Communication & Participation

collaboration on the web

Communication and participation are two of the most critical aspects of learning—and teaching—online. It encompasses all of the interaction and behaviors within a course, including between instructor and learner, among learners—either one-on-one or as part of a group—and between learners and the instructional materials. There are many types of communication possible within an online course, as well as many strategies and techniques to encourage successful interaction among participants.

 

Why Is It Important?

The importance of communication and participation in the online environment can not be overstated. Because students in an online course are physically separated from the instructor and their peers and connected only via technology, they need more support, feedback, and communication than do students in a face-to-face course. Otherwise students may feel isolated and alienated. Using effective communication strategies will enable the instructor to connect personally to the learners, to identify and meet individual student needs, and to encourage students to participate.

 

How to Put Into Practice?

Communication and participation are, unsurprisingly, a large part of teaching an online course. To successfully fulfill the facilitator role, instructors should engage in a number of teaching techniques and strategies to engage and motivate students throughout the duration of the course.

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Where to Find Resources?

Communication in an Online Course

There are four primary types of communications that should be used in an online course, each with a distinct purpose, content, recommended tool set, and tips for use.

Type Description Tools Tip for Use
Private communications Personal exchanges, usually informal, between the instructor and an individual student or exchanges among two individual students; occur as the need arises. Email; telephone; voice or video conference Plan the technology in advance so students will know how private communications will be handled.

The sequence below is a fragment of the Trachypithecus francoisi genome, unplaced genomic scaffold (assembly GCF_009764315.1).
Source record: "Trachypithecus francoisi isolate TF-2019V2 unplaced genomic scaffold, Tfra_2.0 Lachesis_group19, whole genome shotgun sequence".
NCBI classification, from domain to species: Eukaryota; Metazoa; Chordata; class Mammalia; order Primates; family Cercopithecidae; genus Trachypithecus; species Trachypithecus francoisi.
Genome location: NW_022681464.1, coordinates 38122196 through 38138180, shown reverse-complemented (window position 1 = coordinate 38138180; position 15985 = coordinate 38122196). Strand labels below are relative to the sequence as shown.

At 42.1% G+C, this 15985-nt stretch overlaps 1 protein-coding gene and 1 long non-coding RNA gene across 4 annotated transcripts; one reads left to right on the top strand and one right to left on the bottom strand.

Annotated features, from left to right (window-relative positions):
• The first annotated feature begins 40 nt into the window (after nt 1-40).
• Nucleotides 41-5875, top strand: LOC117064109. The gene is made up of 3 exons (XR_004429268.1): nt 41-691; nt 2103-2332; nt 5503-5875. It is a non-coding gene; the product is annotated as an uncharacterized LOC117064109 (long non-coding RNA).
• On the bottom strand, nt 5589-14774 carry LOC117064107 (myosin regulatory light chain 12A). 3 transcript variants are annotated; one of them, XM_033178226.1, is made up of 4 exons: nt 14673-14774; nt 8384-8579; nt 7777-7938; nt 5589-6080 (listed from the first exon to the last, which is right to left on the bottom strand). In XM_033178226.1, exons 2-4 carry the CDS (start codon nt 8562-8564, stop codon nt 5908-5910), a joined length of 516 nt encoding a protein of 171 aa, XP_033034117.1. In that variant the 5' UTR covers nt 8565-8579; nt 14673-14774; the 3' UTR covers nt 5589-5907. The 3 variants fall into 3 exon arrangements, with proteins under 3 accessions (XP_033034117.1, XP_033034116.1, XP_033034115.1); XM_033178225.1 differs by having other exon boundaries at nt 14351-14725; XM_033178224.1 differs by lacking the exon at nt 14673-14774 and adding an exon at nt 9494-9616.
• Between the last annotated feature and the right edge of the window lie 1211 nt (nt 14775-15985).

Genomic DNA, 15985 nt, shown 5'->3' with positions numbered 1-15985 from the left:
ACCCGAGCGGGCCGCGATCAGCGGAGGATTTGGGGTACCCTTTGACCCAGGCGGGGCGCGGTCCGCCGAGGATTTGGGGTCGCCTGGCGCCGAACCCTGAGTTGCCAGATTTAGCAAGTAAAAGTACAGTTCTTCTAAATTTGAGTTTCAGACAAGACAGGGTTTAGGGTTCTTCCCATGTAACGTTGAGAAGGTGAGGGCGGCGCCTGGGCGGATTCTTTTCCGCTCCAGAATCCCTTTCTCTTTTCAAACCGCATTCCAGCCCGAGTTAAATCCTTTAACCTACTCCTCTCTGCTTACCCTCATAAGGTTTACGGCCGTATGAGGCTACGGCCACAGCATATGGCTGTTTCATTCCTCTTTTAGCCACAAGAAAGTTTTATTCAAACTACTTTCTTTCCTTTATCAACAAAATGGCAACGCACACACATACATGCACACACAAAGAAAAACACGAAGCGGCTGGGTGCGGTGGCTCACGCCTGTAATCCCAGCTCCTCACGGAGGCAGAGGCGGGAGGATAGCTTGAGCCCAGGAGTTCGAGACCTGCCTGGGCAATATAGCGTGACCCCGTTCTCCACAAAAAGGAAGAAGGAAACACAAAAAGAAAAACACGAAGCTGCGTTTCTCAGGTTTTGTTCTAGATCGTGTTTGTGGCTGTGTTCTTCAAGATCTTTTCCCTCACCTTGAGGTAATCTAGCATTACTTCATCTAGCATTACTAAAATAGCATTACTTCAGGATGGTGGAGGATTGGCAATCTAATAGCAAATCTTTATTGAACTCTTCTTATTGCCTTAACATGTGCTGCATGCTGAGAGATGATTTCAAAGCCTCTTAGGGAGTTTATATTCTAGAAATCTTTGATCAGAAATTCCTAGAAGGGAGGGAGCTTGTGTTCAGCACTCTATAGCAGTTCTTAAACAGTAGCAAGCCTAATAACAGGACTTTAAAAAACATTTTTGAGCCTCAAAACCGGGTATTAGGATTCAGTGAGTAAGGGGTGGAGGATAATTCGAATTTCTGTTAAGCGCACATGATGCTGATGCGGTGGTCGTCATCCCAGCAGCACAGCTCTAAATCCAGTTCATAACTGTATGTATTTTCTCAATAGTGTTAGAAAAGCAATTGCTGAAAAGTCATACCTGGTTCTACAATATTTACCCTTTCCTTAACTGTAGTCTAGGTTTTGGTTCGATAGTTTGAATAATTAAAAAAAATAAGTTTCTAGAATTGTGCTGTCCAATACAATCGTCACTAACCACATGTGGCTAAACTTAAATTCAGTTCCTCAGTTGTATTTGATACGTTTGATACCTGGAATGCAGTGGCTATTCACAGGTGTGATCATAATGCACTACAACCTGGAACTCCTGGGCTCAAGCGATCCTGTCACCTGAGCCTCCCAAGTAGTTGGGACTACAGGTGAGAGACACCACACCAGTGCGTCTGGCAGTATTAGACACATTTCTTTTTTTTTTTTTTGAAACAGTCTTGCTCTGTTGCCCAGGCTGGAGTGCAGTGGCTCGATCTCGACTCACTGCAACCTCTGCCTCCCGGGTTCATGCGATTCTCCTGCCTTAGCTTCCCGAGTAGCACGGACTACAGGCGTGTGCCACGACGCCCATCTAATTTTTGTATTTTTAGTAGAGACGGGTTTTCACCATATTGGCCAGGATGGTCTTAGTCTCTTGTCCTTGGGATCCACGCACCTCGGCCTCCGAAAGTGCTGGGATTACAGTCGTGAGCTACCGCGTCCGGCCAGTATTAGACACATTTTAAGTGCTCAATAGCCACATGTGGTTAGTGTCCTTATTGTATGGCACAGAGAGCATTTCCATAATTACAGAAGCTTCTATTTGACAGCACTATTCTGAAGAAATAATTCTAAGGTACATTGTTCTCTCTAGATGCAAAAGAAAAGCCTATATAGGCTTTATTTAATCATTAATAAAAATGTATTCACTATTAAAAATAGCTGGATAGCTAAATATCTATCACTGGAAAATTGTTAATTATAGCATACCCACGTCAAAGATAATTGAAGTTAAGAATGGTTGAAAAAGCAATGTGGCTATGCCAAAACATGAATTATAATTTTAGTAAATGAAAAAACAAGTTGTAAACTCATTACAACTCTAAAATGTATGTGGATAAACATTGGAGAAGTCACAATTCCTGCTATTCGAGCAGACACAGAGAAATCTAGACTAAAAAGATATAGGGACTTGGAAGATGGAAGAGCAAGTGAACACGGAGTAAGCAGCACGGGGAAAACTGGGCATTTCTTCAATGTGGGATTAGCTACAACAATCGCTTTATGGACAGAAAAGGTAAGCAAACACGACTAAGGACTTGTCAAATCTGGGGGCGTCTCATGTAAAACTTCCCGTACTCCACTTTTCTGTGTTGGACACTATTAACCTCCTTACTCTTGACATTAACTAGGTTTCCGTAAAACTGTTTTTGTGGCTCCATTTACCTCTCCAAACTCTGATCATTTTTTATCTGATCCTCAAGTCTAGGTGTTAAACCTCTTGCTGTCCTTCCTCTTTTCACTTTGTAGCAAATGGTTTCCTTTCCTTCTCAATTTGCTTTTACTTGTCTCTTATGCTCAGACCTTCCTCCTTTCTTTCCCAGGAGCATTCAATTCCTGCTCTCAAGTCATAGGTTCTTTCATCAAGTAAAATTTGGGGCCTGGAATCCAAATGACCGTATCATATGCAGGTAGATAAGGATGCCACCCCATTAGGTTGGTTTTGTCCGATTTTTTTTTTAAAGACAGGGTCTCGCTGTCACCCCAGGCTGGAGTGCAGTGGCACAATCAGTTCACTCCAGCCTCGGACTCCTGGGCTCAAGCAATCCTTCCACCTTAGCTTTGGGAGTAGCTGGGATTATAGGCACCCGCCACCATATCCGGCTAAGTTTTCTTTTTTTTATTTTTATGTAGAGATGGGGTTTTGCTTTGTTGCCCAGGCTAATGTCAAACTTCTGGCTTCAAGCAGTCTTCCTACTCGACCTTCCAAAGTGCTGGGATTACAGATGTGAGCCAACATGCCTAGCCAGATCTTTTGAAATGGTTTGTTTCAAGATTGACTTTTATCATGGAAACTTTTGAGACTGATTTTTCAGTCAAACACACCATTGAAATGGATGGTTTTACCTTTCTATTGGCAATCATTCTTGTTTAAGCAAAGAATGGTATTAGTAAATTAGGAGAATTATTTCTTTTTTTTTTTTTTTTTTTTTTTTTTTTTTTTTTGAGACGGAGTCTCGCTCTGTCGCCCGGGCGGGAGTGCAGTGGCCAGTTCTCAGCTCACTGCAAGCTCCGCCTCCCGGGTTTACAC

Informal class communications Public exchanges between the instructor and students or among students regarding course material or administrative questions; occur as the need arises. Email to classlist; discussion forum; voice or video conference; Padlet; Piazza To reduce administrative questions, include frequently asked questions in the discussion forum.
Learning activities Assignments or tasks designed into a course to engage students in learning and practice; involve formalized communications directed to accomplishing the task and its objectives. Assignment dropbox or submission tool; small group discussion forum; blog or wiki; gradebook Deliberately integrate these into the course by including explicit instructions and expectations and by integrating the technology tools in support of the required task.
Feedback Information provided to students about their learning, including progress during the course and accomplishments at the end. Email; quiz or poll; rubric; automated feedback messages; gradebook Ensure a variety of types of feedback such as informal instructor feedback, formal instructor feedback on learning activities, and peer feedback on students’ work.

 

Please note: Not all of the listed technologies are officially supported by the university.

 

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  Want More?

The “Communication & Participation” self-directed course explores strategies and resources for communicating and providing feedback to students in an online course.

Topics covered include:

  • Communication and Interaction
  • Participation and Behavior Techniques
  • Groups and Teams
  • Course Design and Teaching Strategies

 
Visit the Communication & Participation self-directed course

Note: This course is available for FREE to all UW-Madison faculty and staff. When you click the link you will be prompted to sign in with your UW-Madison NetID and password. Then you will be taken to the course homepage where you can learn more and complete activities.